All the Beatles’ songs ranked, best to worst

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Vulture’s Bill Wyman did the rankings (here).

I discovered them, thanks to my friend Shlomo Dror, and so can you.

It’s hard to argue with their top 9, though you or I might put them in slightly different order.

What’s so striking to me, even now, is that the words and tunes play through my mind as I say the names.

  1. A Day in the Life (Sgt. Pepper’s)
  2. Strawberry Fields Forever (single)
  3. Penny Lane (single)
  4. She Loves You (single)
  5. Please Please Me (single)
  6. Dear Prudence (The White Album)
  7. Here, There, and Everywhere (Revolver)
  8. Norwegian Wood (Rubber Soul)
  9. Eleanor Rigby (Revolver)

They rank “Let It Be” and “Here Comes the Sun” at 15 and 16, “Hey Jude” at 20.

Amazing songs further down the list like “Blackbird” (31), “While My Guitar Gently Weeps (32), “Yesterday” (39).

And on and on. The last one on the list, #213, “Good Day Sunshine.”


Thanks, Shlomo. What fun reading this article and remembering those songs.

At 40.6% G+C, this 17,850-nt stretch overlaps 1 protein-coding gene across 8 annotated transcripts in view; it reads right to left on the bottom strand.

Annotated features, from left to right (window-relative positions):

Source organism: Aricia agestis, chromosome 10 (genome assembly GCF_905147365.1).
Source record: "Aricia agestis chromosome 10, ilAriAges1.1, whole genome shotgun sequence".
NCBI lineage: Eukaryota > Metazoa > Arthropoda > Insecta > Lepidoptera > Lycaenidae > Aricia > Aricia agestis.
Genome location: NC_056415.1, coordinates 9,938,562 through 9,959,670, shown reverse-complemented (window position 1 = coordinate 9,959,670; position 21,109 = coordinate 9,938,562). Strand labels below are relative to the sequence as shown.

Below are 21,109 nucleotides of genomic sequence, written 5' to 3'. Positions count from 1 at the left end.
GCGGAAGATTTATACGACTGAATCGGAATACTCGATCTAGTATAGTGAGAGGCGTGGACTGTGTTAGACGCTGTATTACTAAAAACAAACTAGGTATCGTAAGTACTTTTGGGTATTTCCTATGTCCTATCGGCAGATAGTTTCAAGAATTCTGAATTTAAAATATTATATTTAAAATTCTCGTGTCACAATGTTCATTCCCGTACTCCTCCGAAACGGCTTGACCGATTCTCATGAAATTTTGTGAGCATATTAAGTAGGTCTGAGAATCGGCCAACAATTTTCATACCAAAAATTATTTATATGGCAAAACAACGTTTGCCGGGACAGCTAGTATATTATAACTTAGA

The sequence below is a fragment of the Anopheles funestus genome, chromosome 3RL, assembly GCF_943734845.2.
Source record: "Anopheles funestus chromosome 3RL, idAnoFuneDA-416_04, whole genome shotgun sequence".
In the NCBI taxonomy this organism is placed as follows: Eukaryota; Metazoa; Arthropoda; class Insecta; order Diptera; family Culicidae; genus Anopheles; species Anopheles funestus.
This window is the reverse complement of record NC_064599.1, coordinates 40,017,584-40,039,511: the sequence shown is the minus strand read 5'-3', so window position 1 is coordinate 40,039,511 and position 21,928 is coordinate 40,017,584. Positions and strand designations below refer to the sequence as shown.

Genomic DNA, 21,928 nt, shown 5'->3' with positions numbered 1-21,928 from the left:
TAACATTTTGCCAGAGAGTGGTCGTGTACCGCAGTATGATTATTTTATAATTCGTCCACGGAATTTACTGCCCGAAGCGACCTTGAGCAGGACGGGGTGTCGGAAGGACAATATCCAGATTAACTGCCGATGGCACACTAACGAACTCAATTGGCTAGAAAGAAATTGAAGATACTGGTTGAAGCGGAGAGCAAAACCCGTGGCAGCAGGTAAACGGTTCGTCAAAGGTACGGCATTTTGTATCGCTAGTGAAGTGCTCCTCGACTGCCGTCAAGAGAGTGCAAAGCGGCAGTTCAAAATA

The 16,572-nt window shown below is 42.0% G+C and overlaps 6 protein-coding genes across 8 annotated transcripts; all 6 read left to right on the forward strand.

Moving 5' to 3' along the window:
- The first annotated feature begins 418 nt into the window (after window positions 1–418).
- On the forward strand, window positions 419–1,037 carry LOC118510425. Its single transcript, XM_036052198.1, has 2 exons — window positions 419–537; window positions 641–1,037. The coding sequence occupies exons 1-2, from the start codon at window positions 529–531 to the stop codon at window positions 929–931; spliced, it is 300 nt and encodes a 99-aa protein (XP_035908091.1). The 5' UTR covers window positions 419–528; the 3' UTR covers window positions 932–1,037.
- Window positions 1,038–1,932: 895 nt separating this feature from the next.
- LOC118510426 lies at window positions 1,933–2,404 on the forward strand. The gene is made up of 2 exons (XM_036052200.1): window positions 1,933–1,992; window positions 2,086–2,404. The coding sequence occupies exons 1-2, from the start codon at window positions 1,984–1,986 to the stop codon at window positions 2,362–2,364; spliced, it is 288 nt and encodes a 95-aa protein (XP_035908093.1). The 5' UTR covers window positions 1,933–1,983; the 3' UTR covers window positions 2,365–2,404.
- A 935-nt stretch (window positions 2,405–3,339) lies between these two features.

It really was “50 Years Ago Today, Sgt. Pepper Taught the Band to Play.”

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The album’s release began a brief, wild, frenzied few years of peace, love, and dope.

That cultural shift would have happened anyway, but Sgt. Pepper pushed it along and became an important part of the soundtrack.

Here are the iconic tracks:

  • Sgt. Pepper’s Lonely Hearts Club Band
  • With a Little Help from My Friends
  • Lucy in the Sky with Diamonds
  • Getting Better
  • Fixing a Hole
  • She’s Leaving Home
  • Being for the Benefit of Mr. Kite!
  • Within You Without You
  • When I’m Sixty-Four
  • Lovely Rita
  • Good Morning Good Morning
  • Sgt. Pepper’s Lonely Hearts Club Band (Reprise)
  • A Day in the Life

So many great songs, all still fixed in the collective memory of that generation, my generation.

Some, like “Lucy in the Sky with Diamonds,” became a kind of inside joke, shared by everybody who passed a joint or something more trippy in those hazy days.

Others, like “Lovely Rita” and “When I’m Sixty-Four” had a sweet, even innocent, humor.

The band itself never talked down to the audience or seemed crassly commercial.

Each album they released seemed new and truly original–none more so that Sgt. Pepper’s and, later, the White Album.

For Sgt. Pepper’s, the 50th really is a golden anniversary.